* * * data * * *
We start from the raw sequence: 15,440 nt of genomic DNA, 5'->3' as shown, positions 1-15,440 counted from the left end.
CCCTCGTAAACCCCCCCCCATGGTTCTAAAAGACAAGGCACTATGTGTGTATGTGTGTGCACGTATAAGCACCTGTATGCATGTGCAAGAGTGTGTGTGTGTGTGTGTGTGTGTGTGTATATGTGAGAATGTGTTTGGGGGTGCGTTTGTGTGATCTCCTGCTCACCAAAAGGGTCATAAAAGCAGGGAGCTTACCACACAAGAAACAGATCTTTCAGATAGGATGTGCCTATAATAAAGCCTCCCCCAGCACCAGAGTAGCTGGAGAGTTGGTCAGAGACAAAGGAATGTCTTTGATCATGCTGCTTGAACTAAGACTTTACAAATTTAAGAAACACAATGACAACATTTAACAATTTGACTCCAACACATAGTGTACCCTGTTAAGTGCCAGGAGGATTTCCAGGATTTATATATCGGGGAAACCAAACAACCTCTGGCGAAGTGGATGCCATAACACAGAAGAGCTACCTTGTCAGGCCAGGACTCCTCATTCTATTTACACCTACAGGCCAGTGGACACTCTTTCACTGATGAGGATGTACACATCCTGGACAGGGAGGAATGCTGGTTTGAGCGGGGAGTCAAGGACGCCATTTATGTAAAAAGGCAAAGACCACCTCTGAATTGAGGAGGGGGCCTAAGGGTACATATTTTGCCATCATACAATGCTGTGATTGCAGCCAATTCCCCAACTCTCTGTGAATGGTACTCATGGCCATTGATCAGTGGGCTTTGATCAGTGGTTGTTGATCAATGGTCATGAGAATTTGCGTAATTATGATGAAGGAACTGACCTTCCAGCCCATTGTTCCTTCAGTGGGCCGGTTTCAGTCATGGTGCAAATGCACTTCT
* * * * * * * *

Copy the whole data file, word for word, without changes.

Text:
We start from the raw sequence: 15,440 nt of genomic DNA, 5'->3' as shown, positions 1-15,440 counted from the left end.
CCCTCGTAAACCCCCCCCCATGGTTCTAAAAGACAAGGCACTATGTGTGTATGTGTGTGCACGTATAAGCACCTGTATGCATGTGCAAGAGTGTGTGTGTGTGTGTGTGTGTGTGTGTATATGTGAGAATGTGTTTGGGGGTGCGTTTGTGTGATCTCCTGCTCACCAAAAGGGTCATAAAAGCAGGGAGCTTACCACACAAGAAACAGATCTTTCAGATAGGATGTGCCTATAATAAAGCCTCCCCCAGCACCAGAGTAGCTGGAGAGTTGGTCAGAGACAAAGGAATGTCTTTGATCATGCTGCTTGAACTAAGACTTTACAAATTTAAGAAACACAATGACAACATTTAACAATTTGACTCCAACACATAGTGTACCCTGTTAAGTGCCAGGAGGATTTCCAGGATTTATATATCGGGGAAACCAAACAACCTCTGGCGAAGTGGATGCCATAACACAGAAGAGCTACCTTGTCAGGCCAGGACTCCTCATTCTATTTACACCTACAGGCCAGTGGACACTCTTTCACTGATGAGGATGTACACATCCTGGACAGGGAGGAATGCTGGTTTGAGCGGGGAGTCAAGGACGCCATTTATGTAAAAAGGCAAAGACCACCTCTGAATTGAGGAGGGGGCCTAAGGGTACATATTTTGCCATCATACAATGCTGTGATTGCAGCCAATTCCCCAACTCTCTGTGAATGGTACTCATGGCCATTGATCAGTGGGCTTTGATCAGTGGTTGTTGATCAATGGTCATGAGAATTTGCGTAATTATGATGAAGGAACTGACCTTCCAGCCCATTGTTCCTTCAGTGGGCCGGTTTCAGTCATGGTGCAAATGCACTTCT